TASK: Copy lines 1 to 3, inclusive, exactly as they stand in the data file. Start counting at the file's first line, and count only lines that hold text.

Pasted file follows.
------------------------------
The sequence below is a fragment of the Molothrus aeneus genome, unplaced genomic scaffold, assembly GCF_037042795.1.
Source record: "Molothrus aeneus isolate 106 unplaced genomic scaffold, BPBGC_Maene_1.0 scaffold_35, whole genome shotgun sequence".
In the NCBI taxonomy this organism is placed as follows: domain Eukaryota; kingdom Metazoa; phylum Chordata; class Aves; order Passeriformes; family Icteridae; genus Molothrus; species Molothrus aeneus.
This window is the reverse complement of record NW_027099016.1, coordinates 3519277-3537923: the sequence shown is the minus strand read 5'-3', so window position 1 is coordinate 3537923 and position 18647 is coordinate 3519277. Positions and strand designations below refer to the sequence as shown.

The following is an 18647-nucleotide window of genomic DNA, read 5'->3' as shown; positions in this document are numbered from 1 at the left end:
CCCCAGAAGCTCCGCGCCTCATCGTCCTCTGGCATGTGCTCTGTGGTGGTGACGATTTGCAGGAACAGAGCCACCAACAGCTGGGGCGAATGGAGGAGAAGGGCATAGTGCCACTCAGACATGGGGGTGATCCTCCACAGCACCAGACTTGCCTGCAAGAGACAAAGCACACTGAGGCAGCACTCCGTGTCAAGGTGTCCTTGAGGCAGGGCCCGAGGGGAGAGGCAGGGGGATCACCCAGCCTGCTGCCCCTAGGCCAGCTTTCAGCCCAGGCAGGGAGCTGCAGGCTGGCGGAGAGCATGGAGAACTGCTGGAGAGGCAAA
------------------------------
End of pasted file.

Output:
The sequence below is a fragment of the Molothrus aeneus genome, unplaced genomic scaffold, assembly GCF_037042795.1.
Source record: "Molothrus aeneus isolate 106 unplaced genomic scaffold, BPBGC_Maene_1.0 scaffold_35, whole genome shotgun sequence".
In the NCBI taxonomy this organism is placed as follows: domain Eukaryota; kingdom Metazoa; phylum Chordata; class Aves; order Passeriformes; family Icteridae; genus Molothrus; species Molothrus aeneus.